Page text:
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 Post subject: Re: Was no answer a seminal event in Mormon apologetics?
PostPosted: Fri Mar 04, 2011 8:58 pm 
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Doctor Scratch wrote:
In a sense, I think it was, Moksha. Certainly it prefigures the modern-day phenomenon we know as "Mormon Scholars Testify." Nowadays, though, if Roberts tried to pull something like this, he would have received a blistering treatment from the FARMS Review, and he probably would have been aggressively harassed by Lou Midgley. Maybe some heckling would have taken place, too. Perhaps Tvetnes would have tried to interfere with his career advancement.

And DCP would have contacted B H Roberts' father, to make sure he knew as well.

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 Post subject: Re: Was no answer a seminal event in Mormon apologetics?
PostPosted: Fri Mar 04, 2011 10:16 pm 
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I have a copy of the entire Lloyd journal entry, as well as a lot of other portions of Lloyd's journal, in my files. I read it in preparing my paper on the "B.H. Roberts-lost-his-testimony" claim several years ago:

http://www.fairlds.org/Book_of_Mormon/Anti-Mormon_Claims_that_BH_Roberts_Lost_His_Testimony.html

I find deliberate focus on this, and equally deliberate avoidance of other things Roberts said (and conveniently contained in "Studies of the Book of Mormon") very interesting in light of the whitewashing, Level A,B,C history, etc. It's certainly a two-way street, isn't it? Critics of the Church engage in avoidance of issues and items and deliberate omissions that undermine their narrative every bit as much as they claim TBMs/Mopologists do.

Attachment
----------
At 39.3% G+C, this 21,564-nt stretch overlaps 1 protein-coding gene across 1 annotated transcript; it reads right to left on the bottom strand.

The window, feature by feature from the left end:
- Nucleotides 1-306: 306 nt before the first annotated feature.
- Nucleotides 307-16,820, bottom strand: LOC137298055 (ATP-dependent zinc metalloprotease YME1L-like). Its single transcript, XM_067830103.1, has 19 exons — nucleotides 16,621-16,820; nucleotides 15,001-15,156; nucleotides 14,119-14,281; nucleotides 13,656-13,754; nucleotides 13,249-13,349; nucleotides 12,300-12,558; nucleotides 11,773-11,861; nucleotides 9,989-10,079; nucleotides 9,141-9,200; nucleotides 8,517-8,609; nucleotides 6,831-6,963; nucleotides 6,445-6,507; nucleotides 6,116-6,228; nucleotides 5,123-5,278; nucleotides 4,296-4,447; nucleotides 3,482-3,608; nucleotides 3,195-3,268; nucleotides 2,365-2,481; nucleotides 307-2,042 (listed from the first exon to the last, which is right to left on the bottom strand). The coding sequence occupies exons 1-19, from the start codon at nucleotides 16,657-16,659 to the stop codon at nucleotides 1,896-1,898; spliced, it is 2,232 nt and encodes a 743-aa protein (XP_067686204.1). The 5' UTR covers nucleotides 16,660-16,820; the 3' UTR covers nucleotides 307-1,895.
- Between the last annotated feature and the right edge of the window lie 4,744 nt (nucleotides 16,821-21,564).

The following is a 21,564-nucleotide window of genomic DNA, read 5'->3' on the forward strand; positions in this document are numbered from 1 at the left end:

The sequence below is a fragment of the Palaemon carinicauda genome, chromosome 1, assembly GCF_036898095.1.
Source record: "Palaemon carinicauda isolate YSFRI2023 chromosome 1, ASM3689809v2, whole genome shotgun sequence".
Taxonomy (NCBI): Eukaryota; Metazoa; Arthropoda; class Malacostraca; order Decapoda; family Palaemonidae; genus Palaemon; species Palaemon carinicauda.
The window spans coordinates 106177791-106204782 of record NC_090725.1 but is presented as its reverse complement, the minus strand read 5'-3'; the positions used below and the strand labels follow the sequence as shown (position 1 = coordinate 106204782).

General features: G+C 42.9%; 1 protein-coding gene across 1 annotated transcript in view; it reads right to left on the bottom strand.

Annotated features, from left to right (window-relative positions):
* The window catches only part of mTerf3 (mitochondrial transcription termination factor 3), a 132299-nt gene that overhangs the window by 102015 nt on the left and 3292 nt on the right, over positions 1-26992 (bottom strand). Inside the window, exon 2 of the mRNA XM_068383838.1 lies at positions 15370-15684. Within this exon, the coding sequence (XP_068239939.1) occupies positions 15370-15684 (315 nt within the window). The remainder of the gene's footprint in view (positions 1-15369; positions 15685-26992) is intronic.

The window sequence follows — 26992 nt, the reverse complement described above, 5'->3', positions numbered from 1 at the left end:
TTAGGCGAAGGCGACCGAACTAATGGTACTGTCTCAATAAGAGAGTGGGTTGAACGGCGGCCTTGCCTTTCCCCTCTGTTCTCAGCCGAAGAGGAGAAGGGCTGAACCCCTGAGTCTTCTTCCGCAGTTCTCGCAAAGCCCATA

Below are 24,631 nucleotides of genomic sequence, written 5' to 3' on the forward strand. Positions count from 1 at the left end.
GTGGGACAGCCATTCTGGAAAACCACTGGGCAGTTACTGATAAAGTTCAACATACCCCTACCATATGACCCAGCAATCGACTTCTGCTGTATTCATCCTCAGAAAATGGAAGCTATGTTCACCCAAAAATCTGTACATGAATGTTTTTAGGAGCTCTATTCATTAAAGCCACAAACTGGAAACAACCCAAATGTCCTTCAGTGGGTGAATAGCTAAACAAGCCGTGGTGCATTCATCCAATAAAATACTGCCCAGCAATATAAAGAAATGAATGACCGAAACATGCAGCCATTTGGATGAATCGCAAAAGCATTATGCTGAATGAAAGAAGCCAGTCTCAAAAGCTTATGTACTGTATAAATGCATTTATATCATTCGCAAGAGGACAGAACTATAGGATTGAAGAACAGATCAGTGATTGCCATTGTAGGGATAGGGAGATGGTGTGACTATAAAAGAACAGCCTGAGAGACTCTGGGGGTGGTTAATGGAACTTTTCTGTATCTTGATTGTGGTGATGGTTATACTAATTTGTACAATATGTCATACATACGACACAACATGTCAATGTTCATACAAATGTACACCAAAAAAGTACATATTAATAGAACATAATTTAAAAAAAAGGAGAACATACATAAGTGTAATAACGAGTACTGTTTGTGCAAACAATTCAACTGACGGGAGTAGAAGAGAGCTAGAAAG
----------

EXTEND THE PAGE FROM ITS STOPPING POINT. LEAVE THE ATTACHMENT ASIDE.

I do think this whole 1922-1933 saga was a "seminal event" in Mormon apologetics, but not for the same reason moksha thinks. Roberts' "lawyer brief" listing of predicted areas of attack (and emphasis on preemptively dedicating resources and effort to answering) has been uncreatively been the exact course critics have followed, after his annihilation of the Spaulding theory.

It's also interesting that Roberts gave a very effective written answer to William Riter's questions (summarized by moksha above), which is also conveniently located in "Studies of the Book of Mormon" (but never referred to by critics seeking to portray these questions as unanswerable for Roberts and leading to his agonizing and crippling doubt). This answer included discussion of a Limited Geography as well as discussion of Book of Mormon peoples being among numerically superior indigenous peoples. These apologetic approaches were supposed to have been frantically and desperately cooked up during the DNA "Galileo events" of the early 2000s.


Last edited by McKay Jones on Fri Mar 04, 2011 10:22 pm, edited 1 time in total.

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 Post subject: Re: Was no answer a seminal event in Mormon apologetics?